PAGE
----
In the self employed world we read books on negotiation.  We learn that you never give up something without getting something in return.  That's the foundation of good negotiation.  And as self employed people we never work for free (unless we are donating our time, services, goods to a needy and beneficial cause.)  But that's exactly what the super workers of today are doing.  They are giving it away for free.  And, of course, their companies are encouraging them.

It's time we took a good long look at the American work ethic and got rational.  The unions got it right back in the coal mine strikes and the meat packers collective bargaining days:  Forty hours a week is the most you can work in a reliable and sustainable way.  And by that I mean being able to preserve your personal dignity, your physical health and the health of your family and relationships.  

If you are routinely working 60 or 70 hours a week and you don't OWN the company you work for (and, in my mind, even if you do) you might consider that you are your own "scab" and you are in some ways responsible for the downward spiral of the American dream.  That spreadsheet WILL wait until monday.  Your real life can't always be on hold.  If it needs to be done over the weekend your company needs to hire a weekend shift.

So, this is a photo oriented blog, why the hell am I talking about workplace issues?  Because from time to time I write columns that talk about some of the outrageous schedules I work.  But the difference is that my projects stop and start and there's lots of in between time for rest and rejuvenation.  Joy and pleasure.  Family dinners together and weekends puttering around helping Ben with homework and Belinda with some gardening.  Couch time with a novel.   If a freelancer in a struggling industry can do this and keep his head above water then so can the valuable employees of all sorts of companies.

The electronics that we seem addicted to are also a secret weapon that helps bosses (and clients)  suck more and more from their people by blurring the lines between what is and what isn't work.  The cellphone is not referred to as "An Electronic Leash" without good reason.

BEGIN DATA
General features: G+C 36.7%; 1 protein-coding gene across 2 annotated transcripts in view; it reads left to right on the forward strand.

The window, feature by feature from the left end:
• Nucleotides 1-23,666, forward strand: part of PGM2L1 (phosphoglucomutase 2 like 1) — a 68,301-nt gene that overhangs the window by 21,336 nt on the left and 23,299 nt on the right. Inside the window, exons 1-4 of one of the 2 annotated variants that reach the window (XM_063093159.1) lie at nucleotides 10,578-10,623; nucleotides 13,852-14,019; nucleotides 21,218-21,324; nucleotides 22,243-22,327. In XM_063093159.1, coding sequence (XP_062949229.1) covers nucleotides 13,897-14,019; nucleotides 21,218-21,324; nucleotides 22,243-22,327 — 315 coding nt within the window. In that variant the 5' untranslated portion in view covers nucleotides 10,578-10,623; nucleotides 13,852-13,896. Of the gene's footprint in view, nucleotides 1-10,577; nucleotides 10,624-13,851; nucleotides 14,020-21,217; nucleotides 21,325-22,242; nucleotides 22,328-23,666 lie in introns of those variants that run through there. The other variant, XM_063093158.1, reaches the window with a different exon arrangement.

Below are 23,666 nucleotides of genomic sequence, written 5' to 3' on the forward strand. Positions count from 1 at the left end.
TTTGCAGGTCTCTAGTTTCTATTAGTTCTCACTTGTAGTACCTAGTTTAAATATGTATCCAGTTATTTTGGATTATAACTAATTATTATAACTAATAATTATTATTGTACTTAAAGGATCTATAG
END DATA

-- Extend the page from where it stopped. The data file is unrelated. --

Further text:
It's all about setting limits.  Isn't that what we tell our children? 

The shot above is of Belinda in Montego Bay, Jamaica.  The way I negotiated a series of projects in the Islands was to work for a week, for my usual rate, and then go back later with Belinda for a second week of vacation and downtime.  No phones, no internet, no emergencies in Patagonia.  The vacation opportunity defrayed the travel time and longer working days of the actual project.

Shot with a Rollei medium format camera on Tri-X film at a place called "The Pork Pit."  Really good pulled pork.  A quiet week by the sea.

Added half an hour later:  I read this on Kim Critchfield's FB page and loved it.  I sent a copy to Ben and to a friend who needed to read it.  I'll post this on my wall, just to the side of my computer.


One evening a Cherokee elder told his grandson about a battle that goes on inside people.

He said, "My son, the battle is between the two 'wolves' that live inside us all.
...
One is Unhappiness or Evil - It is anger, jealousy, fear, regret, greed, arrogance, sorrow, self-pity, resentment, inferiority, false pride, superiority, weakness and ego.

The other is Happiness or Good - It is joy, love, hope, serenity, benevolence, peace, empathy, kindness, generosity, truth, humility, faith, strength and compassion."

The grandson thought about it for a while and then asked his grandfather, "Which wolf wins?"

The old Cherokee simply replied, “The one you feed." - Cherokee Elder